Coro::Util - various utility functions.


 use Coro::Util;


This module implements various utility functions, mostly replacing perl functions by non-blocking counterparts.

Many of these functions exist for the sole purpose of emulating existing interfaces, no matter how bad or limited they are (e.g. no IPv6 support).

This module is an AnyEvent user. Refer to the AnyEvent documentation to see how to integrate it into your own programs.

$ipn = Coro::Util::inet_aton $hostname || $ip

Works almost exactly like its Socket::inet_aton counterpart, except that it does not block other coroutines.

Does not handle multihomed hosts or IPv6 - consider using AnyEvent::Socket::resolve_sockaddr with the Coro rouse functions instead.

gethostbyname, gethostbyaddr

Work similarly to their Perl counterparts, but do not block. Uses AnyEvent::Util::inet_aton internally.

Does not handle multihomed hosts or IPv6 - consider using AnyEvent::Socket::resolve_sockaddr or AnyEvent::DNS::reverse_lookup with the Coro rouse functions instead.

@result = Coro::Util::fork_eval { ... }, @args

Executes the given code block or code reference with the given arguments in a separate process, returning the results. The return values must be serialisable with Coro::Storable. It may, of course, block.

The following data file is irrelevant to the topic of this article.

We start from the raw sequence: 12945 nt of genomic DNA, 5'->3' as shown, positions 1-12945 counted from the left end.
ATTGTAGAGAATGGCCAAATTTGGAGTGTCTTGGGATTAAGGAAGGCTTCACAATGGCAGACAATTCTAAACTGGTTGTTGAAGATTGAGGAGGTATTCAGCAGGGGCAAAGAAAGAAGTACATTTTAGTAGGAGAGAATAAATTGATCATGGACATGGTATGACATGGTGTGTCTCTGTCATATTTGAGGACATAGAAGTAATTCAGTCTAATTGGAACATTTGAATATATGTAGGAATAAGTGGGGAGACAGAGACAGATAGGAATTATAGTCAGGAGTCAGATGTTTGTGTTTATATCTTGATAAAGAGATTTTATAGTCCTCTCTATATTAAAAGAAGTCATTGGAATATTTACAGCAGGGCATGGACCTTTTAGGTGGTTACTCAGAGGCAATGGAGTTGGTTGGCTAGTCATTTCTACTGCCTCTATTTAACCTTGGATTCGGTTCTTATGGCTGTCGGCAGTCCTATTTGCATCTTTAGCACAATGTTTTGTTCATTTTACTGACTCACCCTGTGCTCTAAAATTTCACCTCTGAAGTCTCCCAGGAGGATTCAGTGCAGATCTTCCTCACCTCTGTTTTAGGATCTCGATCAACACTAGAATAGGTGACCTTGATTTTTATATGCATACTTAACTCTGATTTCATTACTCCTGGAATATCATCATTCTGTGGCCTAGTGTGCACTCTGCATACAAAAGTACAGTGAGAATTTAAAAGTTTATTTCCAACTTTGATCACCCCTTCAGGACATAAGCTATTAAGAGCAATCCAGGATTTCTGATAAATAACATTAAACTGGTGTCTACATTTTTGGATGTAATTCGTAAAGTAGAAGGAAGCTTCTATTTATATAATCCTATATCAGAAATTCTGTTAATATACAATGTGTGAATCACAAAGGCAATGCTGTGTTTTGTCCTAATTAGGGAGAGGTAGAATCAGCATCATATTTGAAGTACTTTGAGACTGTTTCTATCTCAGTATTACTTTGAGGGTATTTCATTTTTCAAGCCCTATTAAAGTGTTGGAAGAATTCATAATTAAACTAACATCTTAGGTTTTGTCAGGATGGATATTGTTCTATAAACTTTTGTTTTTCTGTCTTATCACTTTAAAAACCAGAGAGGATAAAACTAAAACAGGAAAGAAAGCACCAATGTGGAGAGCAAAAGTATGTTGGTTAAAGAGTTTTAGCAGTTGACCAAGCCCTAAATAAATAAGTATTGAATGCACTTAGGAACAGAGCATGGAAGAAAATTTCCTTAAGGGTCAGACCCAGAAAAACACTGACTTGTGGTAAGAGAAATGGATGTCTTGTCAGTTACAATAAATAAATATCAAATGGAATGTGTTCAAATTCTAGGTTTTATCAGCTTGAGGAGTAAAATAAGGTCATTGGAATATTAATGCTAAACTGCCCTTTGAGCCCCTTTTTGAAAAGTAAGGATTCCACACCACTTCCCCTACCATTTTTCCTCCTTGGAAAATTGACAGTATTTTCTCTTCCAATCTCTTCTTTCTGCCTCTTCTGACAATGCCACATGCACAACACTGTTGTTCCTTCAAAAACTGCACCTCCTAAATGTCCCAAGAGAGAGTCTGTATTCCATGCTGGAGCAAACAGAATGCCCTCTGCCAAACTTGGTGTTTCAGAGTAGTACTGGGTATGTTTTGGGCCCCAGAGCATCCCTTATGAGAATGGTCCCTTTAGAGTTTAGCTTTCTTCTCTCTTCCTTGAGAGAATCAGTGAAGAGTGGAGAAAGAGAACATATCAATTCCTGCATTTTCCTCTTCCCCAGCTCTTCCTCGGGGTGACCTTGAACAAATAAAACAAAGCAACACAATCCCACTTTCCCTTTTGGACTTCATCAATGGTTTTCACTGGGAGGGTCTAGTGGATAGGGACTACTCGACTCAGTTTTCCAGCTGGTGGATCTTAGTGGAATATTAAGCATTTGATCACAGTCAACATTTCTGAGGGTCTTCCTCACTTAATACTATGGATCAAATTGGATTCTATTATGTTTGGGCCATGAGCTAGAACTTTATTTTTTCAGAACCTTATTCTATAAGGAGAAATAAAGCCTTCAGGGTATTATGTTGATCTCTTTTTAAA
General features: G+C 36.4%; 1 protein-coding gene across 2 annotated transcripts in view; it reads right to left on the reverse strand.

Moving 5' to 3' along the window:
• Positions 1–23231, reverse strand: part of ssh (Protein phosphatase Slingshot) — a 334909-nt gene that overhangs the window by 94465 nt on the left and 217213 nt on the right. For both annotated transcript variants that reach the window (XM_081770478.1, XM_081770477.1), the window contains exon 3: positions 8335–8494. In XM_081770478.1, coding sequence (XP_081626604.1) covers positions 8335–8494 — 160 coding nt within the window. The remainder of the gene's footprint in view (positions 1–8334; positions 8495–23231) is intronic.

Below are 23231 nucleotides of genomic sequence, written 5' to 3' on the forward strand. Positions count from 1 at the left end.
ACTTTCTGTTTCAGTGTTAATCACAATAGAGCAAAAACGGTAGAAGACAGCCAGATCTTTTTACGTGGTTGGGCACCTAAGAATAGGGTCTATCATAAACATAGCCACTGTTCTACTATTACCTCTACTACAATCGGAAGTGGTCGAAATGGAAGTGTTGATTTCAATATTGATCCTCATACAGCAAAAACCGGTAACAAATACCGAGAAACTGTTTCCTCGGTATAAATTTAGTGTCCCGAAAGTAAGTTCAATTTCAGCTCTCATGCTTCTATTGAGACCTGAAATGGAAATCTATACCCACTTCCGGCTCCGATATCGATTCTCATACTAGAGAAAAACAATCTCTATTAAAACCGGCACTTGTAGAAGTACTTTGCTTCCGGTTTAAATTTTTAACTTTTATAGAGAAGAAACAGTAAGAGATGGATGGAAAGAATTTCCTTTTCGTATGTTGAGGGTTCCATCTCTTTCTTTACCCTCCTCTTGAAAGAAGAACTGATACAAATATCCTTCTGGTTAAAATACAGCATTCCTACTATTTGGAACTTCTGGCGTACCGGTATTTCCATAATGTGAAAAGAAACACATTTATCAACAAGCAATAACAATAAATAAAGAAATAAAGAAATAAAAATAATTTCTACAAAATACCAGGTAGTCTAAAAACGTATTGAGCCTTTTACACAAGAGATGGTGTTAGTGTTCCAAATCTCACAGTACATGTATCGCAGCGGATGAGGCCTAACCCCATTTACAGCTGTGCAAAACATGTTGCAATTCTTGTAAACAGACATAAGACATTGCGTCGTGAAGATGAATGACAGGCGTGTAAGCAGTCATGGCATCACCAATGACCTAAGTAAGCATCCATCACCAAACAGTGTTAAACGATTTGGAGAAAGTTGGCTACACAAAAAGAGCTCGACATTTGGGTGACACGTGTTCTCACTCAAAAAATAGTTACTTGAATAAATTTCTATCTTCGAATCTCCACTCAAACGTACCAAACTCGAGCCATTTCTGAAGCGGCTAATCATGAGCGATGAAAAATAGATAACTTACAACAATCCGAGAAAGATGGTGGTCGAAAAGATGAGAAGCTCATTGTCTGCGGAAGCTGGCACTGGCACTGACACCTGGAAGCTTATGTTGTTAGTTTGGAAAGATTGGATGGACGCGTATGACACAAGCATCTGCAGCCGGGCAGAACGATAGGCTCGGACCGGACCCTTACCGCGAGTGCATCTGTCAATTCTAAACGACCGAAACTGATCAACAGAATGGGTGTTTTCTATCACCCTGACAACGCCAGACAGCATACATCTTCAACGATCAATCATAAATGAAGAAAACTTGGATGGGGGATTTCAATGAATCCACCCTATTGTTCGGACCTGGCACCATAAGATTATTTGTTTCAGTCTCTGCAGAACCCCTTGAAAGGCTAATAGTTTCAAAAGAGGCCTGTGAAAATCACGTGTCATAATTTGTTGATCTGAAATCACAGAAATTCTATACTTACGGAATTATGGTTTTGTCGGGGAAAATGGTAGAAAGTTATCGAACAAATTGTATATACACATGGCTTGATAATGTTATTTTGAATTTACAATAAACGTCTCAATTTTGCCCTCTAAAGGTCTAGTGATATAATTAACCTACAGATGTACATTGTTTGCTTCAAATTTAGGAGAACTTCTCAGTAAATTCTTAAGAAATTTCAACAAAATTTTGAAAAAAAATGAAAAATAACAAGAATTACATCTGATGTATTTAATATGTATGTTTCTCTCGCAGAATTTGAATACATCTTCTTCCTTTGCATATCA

Note that using event handling in the sub is not usually a good idea as you will inherit a mixed set of watchers from the parent.

Exceptions will be correctly forwarded to the caller.

This function is useful for pushing cpu-intensive computations into a different process, for example to take advantage of multiple CPU's. Its also useful if you want to simply run some blocking functions (such as system()) and do not care about the overhead enough to code your own pid watcher etc.

This function might keep a pool of processes in some future version, as fork can be rather slow in large processes.

You should also look at AnyEvent::Util::fork_eval, which is newer and more compatible to totally broken Perl implementations such as the one from ActiveState.

Example: execute some external program (convert image to rgba raw form) and add a long computation (extract the alpha channel) in a separate process, making sure that never more then $NUMCPUS processes are being run.

   my $cpulock = new Coro::Semaphore $NUMCPUS;

   sub do_it {
      my ($path) = @_;

      my $guard = $cpulock->guard;

      Coro::Util::fork_eval {
         open my $fh, "convert -depth 8 \Q$path\E rgba:"
            or die "$path: $!";

         local $/;
         # make my eyes hurt
         pack "C*", unpack "(xxxC)*", <$fh>

   my $alphachannel = do_it "/tmp/img.png";


   Marc A. Lehmann <>